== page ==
Aerial Yoga 101Need a fresh perspective? Try flipping your yoga practice upside down.
Intrigued by aerial yoga, but intimidated to give it a try? Turns out you don’t have to be an expert yogi or an acrobat to reap the benefits of the practice.
PRO TIPS interviewed Monica Kessler, E-RYT 200, aerial yoga instructor at Movement Studio Pittsburgh, for her advice on trying the trending exercise.
Ready to take flight? Here’s what you need to know.
WHAT TO EXPECT
Be prepared for the same yogic philosophy, rhythmic Ujjayi breathing, postural alignment and benefits found in a mat-based class.
Equal parts challenging and restorative, aerial yoga “allows you to stretch farther with less strain on the body. It creates better body awareness, while increasing overall agility,” says Kessler.
That’s because of the yoga silk, which is secured to a weight-bearing mechanism, typically installed in the ceiling.
“The silk can take your practice to a new dimension and new level,” says Kessler.
It also helps to eliminate the compressive nature of a typical floor practice, and can help to decrease the effects of gravity, improve alignment and increase your range of motion while practicing.
The material is not as stretchy as it may appear at first glance. “Instead, it works like a supportive hammock, aiding in stretching, strengthening, supporting and inverting the body,” she explains.
It may take a little time to get the hang of gripping the silk, but try your best to relax. “Don’t let your mind get the best of you. When fear sets in, students really can waste a lot of energy gripping the silks.”
Using your own body weight and the support of the hammock, this practice engages your hands, arms, legs and hips. You may experience some next-day soreness in your hip flexors and arms.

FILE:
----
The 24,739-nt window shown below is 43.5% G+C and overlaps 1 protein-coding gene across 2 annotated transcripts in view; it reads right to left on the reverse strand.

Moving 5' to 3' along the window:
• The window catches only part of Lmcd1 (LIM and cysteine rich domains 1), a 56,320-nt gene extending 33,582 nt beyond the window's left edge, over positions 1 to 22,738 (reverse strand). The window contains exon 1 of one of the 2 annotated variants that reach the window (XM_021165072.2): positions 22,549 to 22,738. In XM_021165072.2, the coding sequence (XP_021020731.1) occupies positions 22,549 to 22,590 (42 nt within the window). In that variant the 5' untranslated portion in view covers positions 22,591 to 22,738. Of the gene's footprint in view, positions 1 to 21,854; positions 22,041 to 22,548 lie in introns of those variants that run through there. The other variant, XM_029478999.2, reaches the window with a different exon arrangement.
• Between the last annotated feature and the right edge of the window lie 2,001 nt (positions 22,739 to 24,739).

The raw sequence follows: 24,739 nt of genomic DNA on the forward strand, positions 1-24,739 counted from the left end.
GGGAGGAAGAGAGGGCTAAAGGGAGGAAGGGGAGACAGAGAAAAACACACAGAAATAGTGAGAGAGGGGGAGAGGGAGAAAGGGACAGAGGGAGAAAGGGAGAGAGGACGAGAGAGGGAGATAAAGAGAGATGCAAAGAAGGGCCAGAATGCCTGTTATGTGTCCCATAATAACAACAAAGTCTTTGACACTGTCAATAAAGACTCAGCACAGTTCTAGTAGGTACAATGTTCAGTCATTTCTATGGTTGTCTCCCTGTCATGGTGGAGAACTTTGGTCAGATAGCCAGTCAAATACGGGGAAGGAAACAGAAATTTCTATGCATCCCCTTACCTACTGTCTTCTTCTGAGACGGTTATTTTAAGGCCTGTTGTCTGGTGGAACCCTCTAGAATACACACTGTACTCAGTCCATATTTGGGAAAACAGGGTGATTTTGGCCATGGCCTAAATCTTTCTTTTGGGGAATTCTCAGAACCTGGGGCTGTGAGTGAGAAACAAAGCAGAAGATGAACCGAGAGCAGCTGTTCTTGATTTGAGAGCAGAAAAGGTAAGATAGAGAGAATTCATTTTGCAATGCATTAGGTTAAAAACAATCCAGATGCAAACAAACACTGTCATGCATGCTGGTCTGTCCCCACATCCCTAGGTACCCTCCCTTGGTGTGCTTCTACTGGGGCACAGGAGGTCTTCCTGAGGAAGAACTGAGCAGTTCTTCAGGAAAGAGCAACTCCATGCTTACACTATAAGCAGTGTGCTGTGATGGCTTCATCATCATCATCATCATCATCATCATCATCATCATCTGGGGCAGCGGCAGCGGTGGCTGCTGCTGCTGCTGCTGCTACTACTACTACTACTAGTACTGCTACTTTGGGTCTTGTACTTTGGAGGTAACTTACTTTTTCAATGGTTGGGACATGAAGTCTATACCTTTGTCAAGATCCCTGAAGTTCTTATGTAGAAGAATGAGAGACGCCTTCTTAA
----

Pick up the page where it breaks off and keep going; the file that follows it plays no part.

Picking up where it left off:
Beyond the potential physical rewards, Kessler loves to see her students conquer their fears — and release some stress.
WHAT TO BRING:
- Hand Towel
- Yoga Mat (most studios offer rentals)
WHAT TO WEAR
Form-fitting yoga clothing. Be sure to wear a t-shirt that covers your armpits to help avoid chaffing.
A TYPICAL 60-TO 75-MINUTE CLASS INCLUDES:
- Upper body stretches and strengthening poses: You’ll utilize your hands and upper body quite a bit to grip the silk. A thorough upper-body warmup sets you up for a safe and effective practice.
- Lower body stretches and strengthening poses: Same goes for the lower body. Your instructor will gradually guide you through poses that warm the joints in preparation for deeper stretching poses.
- Core work
- Savasana: Kessler compares Corpse Pose, or final relaxation, to floating in a cocoon. “It’s like you’re being cradled. It feels so comforting.”
PRO TIP: As a beginner, take it slow. If you feel like you need a break, Kessler recommends placing your feet on the floor or taking Child’s Pose.
READY TO GIVE IT A TRY?
Plan to arrive at least 15 minutes early to set up. Introduce yourself to the instructor and let him or her know of any injuries you may have.
As with any exercise routine, listen to your body. “Trying anything new can be a challenge,” says Kessler. “You’re tapping into different muscles than in your regular yoga class.”
Last but not least, approach the class with a positive attitude and an open mind! Take your time and do what you can. Remember: it’s a practice — and it’s meant to be fun. “Let your inner child come out to play,” says Kessler.